METHODS: A cross-sectional population-based study was carried out in a representative random cluster sampling in Lages, state of Santa Catarina, Brazil. The reference population comprised adults (aged 20 to 59 years) and 2,022 individual were interviewed. The outcome was medical visits during the 12 months prior to the study. Data related to the type of service (public/private) and evaluation of this services were also collected. The independent variables were gender, race/skin color, marital status, income, schooling, health self-perception, nutritional status, self-reported diabetes, high blood pressure, smoking, and alcohol-related problems. Poisson regression was carried out and the prevalence rate was obtained.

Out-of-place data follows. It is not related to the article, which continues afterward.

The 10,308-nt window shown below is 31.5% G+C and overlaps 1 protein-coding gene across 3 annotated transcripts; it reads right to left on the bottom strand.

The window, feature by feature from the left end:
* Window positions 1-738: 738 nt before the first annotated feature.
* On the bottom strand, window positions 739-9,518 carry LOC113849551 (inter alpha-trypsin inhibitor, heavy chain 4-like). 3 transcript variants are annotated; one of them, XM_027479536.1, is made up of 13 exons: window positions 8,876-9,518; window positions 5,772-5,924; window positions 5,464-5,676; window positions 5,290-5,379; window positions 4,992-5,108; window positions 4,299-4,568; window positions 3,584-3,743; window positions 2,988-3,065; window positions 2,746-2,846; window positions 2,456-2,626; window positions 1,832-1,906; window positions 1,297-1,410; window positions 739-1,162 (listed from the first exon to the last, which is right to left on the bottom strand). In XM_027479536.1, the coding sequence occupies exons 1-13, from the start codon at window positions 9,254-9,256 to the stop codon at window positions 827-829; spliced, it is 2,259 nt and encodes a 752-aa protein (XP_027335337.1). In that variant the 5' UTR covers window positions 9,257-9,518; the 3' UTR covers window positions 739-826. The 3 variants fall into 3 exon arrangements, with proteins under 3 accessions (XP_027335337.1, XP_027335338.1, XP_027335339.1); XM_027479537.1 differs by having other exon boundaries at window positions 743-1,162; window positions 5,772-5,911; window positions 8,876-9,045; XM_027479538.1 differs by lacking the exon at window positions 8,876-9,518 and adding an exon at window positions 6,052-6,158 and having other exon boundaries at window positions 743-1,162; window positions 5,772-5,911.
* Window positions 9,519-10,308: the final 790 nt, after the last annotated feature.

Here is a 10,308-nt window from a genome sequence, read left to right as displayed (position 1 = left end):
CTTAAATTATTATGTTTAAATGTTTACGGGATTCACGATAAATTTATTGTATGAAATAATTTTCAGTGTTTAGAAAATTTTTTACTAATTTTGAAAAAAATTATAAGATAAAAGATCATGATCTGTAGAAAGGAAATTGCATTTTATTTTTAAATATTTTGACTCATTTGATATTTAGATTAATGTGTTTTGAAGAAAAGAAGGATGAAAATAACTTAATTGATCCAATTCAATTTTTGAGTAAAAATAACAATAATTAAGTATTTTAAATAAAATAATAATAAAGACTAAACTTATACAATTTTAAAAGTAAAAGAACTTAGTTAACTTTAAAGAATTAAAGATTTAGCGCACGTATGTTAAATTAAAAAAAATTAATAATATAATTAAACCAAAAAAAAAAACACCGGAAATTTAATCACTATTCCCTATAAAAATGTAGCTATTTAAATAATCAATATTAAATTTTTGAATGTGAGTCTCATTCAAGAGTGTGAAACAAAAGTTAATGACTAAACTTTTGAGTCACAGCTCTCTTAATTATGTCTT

RESULTS: The prevalence of medical visits was 76.0% (95%CI 73.6-78.4). Women, those with higher income, those who had diabetes, smokers, ex-smokers, those having alcohol-related problems, and those who evaluated their health negatively reported a higher prevalence of medical visits. We also found that among lower income people, medical visits to the Unified Health System (Sistema Único de Saúde) were more frequent.
CONCLUSION: Prevalence of medical visits varied according to the population studied. Health policies at the three government levels must acknowledge such inequality to subsidize actions in the sector to suggest equality policies.

Key words: Delivery of health care. Medical visits. Socioeconomic factors. Epidemiology. Unified health system.


 

 

INTRODUCTION